The report cited a letter from Anar Mahmudov’s UK attorney, saying the accounts were really a vehicle for his client to set up a discretionary trust for which his sister would be the settlor.
“We believe that Anar Mahmudov is actually the UBO [Ultimate Beneficial Owner],” concluded the bank.
Anar’s plan, according to his attorney, was to invest in companies and businesses and purchase property in the UK. His source of wealth was attributed to Crystal Holdings, a group of companies in Azerbaijan working in “construction, cleaning, food and beverage,” gifted to Anar by his aunt in 2006.
By the time of Cayman National’s latest review, Eldar Mahmudov had been dismissed from his government position. Anar’s father-in-law, Jahangir Hajiyev — the former head of the International Bank of Azerbaijan — had been charged with embezzlement. The negative press reports, along with other red flags, prompted the bank to shut down the accounts.
The process of closing them uncovered still more causes for concern at the bank. The companies were administered by a firm called Northern Wychwood Limited. A Cayman National compliance officer noted that Northern Wychwood “appear to have been named in a few court cases themselves and linked to high profile investigations in Zimbabwe, following the Panama Papers leaks.”
In response to an inquiry from reporters, Cayman National said it does not comment on the affairs of individual clients, but stated that it “is committed to maintaining the highest standards of conduct. It is conscious at all times of its responsibilities with regard to money laundering, KYC [Know Your Customer] checks as well as its obligations with regard to politically connected individuals, and has always cooperated fully with the authorities in relation to suspicious transactions or criminal or regulatory investigations.”
Northern Wychwood Limited did not respond to a request for comment.
Two office blocks in Poole and Bournemouth, on England’s southern coast, might be the least glamorous properties in the Mahmudovs’ British real-estate portfolio — even if UK land records show they were valued at 13.5 million British pounds.
They were bought by a UK company called Brit Holdings Limited in 2016. Documents show the sole shareholder of Brit Holdings is Britannia Investments Limited, a company registered in St. Kitts and Nevis to Nargiz Mahmudova at the time. Obscuring the people behind the properties were an army of professional service providers from Cyprus and the Isle of Man.
Anar Mahmudov also holds the title deed to a four-story London townhouse in Knightsbridge, one of the city’s priciest boroughs. The property — which features a gym, spa, cinema, and elevator — was purchased in 2013 for 17.35 million British pounds. At the time Anar was 29 years old.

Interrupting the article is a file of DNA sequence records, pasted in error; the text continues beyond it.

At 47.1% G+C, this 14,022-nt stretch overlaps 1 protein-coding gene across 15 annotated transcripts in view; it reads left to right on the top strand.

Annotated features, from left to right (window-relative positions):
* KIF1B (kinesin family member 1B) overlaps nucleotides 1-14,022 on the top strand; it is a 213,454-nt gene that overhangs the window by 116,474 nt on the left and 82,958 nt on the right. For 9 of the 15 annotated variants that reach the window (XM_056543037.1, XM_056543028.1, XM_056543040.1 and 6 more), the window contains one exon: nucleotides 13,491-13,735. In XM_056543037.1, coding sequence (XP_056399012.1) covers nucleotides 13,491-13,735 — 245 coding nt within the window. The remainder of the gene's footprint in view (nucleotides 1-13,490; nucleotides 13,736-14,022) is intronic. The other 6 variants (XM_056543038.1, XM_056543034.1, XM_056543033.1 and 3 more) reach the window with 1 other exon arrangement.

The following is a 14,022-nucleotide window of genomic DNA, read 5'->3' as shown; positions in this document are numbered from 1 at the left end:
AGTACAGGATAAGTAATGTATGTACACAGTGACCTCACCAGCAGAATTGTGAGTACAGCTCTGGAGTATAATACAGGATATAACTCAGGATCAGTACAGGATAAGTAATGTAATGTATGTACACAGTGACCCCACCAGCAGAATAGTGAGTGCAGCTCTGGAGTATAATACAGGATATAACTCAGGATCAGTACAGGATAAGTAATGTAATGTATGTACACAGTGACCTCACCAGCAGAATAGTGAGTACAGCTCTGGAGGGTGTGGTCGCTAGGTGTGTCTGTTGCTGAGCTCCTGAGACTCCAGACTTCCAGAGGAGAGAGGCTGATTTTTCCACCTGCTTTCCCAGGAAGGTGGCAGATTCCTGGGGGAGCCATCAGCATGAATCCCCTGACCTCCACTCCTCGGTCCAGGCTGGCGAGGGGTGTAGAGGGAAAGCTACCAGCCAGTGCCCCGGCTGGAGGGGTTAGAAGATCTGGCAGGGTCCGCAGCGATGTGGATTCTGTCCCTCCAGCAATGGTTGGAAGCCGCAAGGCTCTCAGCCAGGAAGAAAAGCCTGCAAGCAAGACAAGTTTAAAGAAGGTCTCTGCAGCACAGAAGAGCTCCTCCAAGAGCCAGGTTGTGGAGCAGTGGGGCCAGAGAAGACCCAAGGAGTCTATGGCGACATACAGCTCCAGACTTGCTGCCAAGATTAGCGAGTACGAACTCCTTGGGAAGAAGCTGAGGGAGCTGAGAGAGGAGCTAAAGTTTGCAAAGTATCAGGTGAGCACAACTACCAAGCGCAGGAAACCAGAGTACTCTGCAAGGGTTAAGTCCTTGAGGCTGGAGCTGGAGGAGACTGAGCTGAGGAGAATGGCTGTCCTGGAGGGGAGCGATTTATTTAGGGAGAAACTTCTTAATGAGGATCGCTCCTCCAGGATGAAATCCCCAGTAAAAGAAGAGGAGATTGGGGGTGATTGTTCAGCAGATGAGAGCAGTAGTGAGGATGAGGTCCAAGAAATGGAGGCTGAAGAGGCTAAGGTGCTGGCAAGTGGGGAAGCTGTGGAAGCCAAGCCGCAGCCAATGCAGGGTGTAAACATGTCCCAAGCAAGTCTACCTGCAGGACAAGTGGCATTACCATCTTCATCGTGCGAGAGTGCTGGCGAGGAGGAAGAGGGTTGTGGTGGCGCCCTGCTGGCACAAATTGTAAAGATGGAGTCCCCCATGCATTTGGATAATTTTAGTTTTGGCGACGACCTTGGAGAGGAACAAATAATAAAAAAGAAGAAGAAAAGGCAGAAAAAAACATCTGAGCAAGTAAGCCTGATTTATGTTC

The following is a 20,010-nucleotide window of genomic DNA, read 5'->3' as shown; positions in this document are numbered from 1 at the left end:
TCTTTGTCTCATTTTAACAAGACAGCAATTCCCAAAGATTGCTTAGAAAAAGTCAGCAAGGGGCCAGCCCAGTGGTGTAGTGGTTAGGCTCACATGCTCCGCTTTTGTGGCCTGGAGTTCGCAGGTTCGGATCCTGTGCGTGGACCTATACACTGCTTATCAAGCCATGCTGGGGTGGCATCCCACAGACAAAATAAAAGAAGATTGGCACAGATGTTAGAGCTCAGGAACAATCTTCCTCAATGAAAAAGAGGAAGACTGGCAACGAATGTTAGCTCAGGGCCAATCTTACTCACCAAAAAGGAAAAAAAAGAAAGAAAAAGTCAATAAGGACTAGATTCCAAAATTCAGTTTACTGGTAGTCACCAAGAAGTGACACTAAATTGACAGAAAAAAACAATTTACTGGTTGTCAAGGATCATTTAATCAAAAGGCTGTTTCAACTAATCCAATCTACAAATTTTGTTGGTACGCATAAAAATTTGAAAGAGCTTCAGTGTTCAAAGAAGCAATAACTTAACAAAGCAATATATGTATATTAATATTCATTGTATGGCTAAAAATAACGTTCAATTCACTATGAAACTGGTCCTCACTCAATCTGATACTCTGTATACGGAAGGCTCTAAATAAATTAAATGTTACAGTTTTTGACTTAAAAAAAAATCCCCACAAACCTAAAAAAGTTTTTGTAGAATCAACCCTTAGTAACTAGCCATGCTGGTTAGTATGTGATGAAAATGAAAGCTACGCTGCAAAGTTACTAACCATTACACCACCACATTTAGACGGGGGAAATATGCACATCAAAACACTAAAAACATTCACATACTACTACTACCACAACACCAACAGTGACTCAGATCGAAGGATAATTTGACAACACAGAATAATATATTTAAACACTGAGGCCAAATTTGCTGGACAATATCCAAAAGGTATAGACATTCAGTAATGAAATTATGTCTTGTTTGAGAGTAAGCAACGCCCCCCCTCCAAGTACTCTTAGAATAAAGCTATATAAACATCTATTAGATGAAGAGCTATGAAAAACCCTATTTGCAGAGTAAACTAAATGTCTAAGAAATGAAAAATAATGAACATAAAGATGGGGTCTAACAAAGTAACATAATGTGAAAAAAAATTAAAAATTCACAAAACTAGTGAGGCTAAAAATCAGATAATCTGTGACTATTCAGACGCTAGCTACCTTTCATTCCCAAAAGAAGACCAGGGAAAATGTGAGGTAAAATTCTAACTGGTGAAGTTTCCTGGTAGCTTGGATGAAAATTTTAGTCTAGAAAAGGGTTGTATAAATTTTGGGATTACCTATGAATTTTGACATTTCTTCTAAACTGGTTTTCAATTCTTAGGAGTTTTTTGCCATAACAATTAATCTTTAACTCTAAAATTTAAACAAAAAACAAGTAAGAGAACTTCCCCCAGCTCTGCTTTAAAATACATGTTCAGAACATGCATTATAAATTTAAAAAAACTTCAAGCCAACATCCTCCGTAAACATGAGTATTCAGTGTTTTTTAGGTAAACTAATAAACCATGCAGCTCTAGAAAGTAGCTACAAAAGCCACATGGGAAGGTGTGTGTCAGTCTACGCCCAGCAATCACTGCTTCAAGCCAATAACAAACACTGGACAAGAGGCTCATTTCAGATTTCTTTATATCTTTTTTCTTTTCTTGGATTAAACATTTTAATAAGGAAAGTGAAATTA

Until mid-2018, he was also part-owner of 8-10 Dover Street, a holding company that owns the trendy London restaurant and bar MNKY HSE, which offers its upscale clientele contemporary Latin American cuisine and “an edgy and sophisticated spirit.” In its last financial statement, the company reported 6.3 million British pounds in fixed assets in 2018.
That year, Anar’s shares in 8-10 Dover Street were transferred to an attorney, Michail Skordis, who also appears on documents of a Cyprus company with Mahmudov. The change took place the same month that the UK’s National Crime Agency was defending in court their first Unexplained Wealth Order against Anar’s mother-in-law, Zamira Hajiyeva.
Hajiyeva lived in a house worth 11.5 million pounds near the luxury department store Harrods, where she reportedly spent more than 16 million pounds over 10 years, nearly 6 million of that using credit cards issued by Azerbaijan’s state bank. Its chairman, her husband Jahangir Hajiyev, was jailed for embezzlement in 2015. After exhausting her challenges to the order, Hajiiyeva must now explain the source of her wealth or risk the seizure of her assets.
Anar Mahmudov first appeared on the Spanish radar in May 2006, when the then-22-year-old incorporated Majorca Capas Group Investment, the first of a handful of companies he would open in Spain.
Over the next nine years Anar, both personally and through those companies, bought dozens of properties on the Mediterranean island of Mallorca, including land plots, luxury apartments, offices, parking and storage spaces, shops, and a hotel.
Read more at OCCRP
RiskScreen: Eliminating Financial Crime with Smart Technology
You can claim CPD minutes for this content, by signing up to our CPD WalletFREE CPD Wallet